The Perfect Family


If we’re talking about Perfect Schools in this edition of SEEN, then let’s talk about the Perfect Family. You know the one I’d describe. It’s the family with 2.5 children. The kids are all top students and well-behaved in every event and activity. They always get the perfect attendance awards. The mom and dad have been married for a number of years, and it’s the only marriage for both of them. He’s a businessman yet he still has lots of time for his kids. She’s a stay home mom who volunteers for various activities yet is always supportive about what she’s engaged with.

What a couple! What wonderful kids! They’re such a pleasure to have in classes. And as long as we’re dreaming, don’t forget the grandparents. They show up too and even bring homemade cookies for the class now and then. Oh, for a roomful of those kids and families.

Hmm… I’ve been in education, teaching, administering, and consulting, for oh so many years now. I’m trying to remember a family like that one. My memory may be a bit fuzzy, but I may have had something close to that my first or second year of teaching when I was in a very middle class, white neighborhood in Orange County, California. I was only there three years, and I haven’t been in a school like that since then, but there might have been a family like that. Honestly what I remember more is Dexter from my first year of teaching. He was identified and placed in an ED class at the end of that first year. He taught me a great deal about teaching. My second year there was Michael and of his two siblings, one had cancer and the other a brain tumor. He was the “normal one” as his mom put it, yet he was identified with childhood schizophrenia by the end of the school year. Neither of those families matched my “perfect family” description, yet they both handled their issues with amazing understanding, navigating waters that none of us should ever want for ourselves or our children.

Since those first three years, for me it’s been a delightful blend of ethnicities, languages, cultures, family make-up and dynamics and more. I’ve also taught more students, both regular education and special education students, administered programs, taught at a university level, and facilitated workshops in this country and others. A family in China or in the Republic of Georgia is quite different in some ways than a family in Nashville, Tennessee, yet there are similarities that make my job of engaging families in schools and learning so much richer and deeper. Having worked with these larger parameters, my description of a “perfect family” within a perfect school has changed a great deal.

For me the families I’m working with, the families within a school setting, are all just as they are supposed to be. There are the quiet parents who don’t engage much, but who really want their children to succeed. The kids are quiet too, yet they work hard at school because there’s an expectation that they will do well. There are the noisy parents who show up and get on your case for a low grade or why their child didn’t get to be on the team this week. Their child is usually the instigator in class of the gum on the chair or the frog in the fishbowl. They may be a good student, but more than likely they’re smart just not turning in homework or completing tasks. There are the hovercraft moms who show up for everything and won’t let their children find their own independence, and there are those moms who can’t be found even when you go to their house. Yet all of these parents and their kids provide the contrasts you need to keep things moving and you on your toes.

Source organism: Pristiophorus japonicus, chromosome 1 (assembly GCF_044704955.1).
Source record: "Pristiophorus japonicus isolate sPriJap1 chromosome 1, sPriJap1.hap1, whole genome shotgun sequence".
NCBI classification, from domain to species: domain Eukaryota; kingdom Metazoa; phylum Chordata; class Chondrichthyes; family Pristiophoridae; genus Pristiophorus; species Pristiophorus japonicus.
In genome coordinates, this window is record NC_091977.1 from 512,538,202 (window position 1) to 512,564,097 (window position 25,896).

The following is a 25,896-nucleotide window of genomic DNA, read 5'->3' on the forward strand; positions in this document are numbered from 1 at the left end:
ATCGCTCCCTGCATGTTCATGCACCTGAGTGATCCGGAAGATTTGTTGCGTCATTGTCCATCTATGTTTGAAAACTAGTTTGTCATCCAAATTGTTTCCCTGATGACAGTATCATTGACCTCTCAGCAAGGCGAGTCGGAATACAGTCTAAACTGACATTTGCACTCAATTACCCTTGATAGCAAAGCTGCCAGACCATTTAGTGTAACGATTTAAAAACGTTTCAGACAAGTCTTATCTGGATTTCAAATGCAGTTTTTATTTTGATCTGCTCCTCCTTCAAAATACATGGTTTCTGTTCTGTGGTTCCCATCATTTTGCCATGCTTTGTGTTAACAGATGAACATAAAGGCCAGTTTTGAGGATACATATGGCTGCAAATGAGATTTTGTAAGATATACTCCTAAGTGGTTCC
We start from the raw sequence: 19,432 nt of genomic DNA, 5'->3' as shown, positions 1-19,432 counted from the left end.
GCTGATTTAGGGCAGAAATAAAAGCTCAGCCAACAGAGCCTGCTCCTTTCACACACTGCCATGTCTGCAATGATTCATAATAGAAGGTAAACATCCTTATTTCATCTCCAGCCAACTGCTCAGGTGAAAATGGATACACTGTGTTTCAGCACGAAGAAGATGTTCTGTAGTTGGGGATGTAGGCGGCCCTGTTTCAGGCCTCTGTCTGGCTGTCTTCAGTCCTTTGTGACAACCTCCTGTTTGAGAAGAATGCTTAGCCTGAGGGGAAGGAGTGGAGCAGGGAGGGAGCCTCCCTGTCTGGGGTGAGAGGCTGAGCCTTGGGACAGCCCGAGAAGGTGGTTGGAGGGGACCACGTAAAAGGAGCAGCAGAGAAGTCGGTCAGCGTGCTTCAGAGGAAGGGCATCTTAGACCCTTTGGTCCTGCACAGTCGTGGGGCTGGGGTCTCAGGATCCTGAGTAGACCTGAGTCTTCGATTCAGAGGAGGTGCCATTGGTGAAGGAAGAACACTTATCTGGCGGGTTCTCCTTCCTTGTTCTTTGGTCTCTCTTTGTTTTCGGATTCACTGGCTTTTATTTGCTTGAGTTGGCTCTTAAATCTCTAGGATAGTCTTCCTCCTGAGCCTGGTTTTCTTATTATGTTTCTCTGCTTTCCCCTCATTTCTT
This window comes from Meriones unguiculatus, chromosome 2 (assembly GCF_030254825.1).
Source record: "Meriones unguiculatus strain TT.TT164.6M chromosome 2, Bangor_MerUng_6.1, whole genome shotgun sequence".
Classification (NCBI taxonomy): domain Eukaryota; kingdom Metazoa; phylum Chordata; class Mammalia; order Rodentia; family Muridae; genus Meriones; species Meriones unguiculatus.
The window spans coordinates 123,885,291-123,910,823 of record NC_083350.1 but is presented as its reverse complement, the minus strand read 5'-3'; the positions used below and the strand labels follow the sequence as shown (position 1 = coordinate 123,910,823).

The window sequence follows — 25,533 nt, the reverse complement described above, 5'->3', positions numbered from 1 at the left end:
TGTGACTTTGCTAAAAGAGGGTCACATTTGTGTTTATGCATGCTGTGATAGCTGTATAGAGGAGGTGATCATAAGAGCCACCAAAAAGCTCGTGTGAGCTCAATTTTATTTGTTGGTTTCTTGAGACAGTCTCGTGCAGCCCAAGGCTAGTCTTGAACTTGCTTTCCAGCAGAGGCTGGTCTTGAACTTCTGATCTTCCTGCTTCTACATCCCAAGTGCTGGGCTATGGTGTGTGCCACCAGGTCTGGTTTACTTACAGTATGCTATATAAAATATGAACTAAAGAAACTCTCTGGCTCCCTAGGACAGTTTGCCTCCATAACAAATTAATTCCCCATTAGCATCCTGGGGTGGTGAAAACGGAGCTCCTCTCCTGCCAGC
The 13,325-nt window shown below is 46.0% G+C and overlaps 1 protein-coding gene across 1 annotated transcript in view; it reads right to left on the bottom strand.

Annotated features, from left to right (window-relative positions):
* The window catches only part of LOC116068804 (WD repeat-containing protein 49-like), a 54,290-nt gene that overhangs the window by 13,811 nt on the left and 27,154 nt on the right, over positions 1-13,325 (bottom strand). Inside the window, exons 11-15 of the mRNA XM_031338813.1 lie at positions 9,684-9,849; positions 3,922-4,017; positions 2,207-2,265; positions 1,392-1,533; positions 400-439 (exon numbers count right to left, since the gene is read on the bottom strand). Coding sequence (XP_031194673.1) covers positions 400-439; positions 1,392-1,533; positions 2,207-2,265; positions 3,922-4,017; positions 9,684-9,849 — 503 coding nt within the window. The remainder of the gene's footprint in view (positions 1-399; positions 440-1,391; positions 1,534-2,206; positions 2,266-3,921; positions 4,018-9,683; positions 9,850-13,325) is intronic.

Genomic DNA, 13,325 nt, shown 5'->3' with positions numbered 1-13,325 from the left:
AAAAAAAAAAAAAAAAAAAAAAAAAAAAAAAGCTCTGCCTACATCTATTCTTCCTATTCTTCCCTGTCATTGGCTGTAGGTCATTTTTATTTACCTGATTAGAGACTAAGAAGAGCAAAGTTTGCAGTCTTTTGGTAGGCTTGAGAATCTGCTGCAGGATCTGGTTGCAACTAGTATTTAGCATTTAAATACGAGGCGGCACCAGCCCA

Then there is the diversity. There are the families that speak Spanish, Hmong, Farsi or Punjabi. The cultures are different and the kids bring with them an expectation of learning that is different from yours and certainly different from the other kids in the class. Just look at the lunches they bring to school, and you can see how different their thinking and their tastes are. It makes for a tapestry at times and a rat maze at others. How do you balance all of that?

And we haven’t even touched on the family dynamics — the divorced and blended families, the gay couples and their children, and grandparents raising their children’s children. Sometimes the families are dealing with alcohol, drugs, cancer, mental health issues, prison, poverty, job loss, CEO of a large corporation with all that stress, or you name any of a myriad of possibilities. I had a boy come to school one day who had knocked a candle over the night before and burned their house down. How do families deal with that or any of the issues of just getting through life sanely?

All of this sounds so daunting. Isn’t there a perfect school somewhere with perfect families? Yes, it’s all of what I’ve just described. These ARE the perfect families. These are the families that will teach us to grow as teachers and administrators and human beings. These are the families that will break our hearts and yet open them to what could be. These are the perfect families for touching our very souls and allowing us to look for ways to hold them, help them, and teach them while they teach us how to care for them and for ourselves. These are just the perfect families that we need because these are just the perfect families that we have in front of us every day.

Dr. Joni Samples is the Chief Academic Officer for Family Friendly Schools ( Dr. Samples is a former County Superintendent of Schools, Director of Special Education, teacher, mother of four and the author of six books on Family Engagement. Today she provides workshops and materials for schools and parents to support a collaborative effort resulting in better, more supported learning for children.

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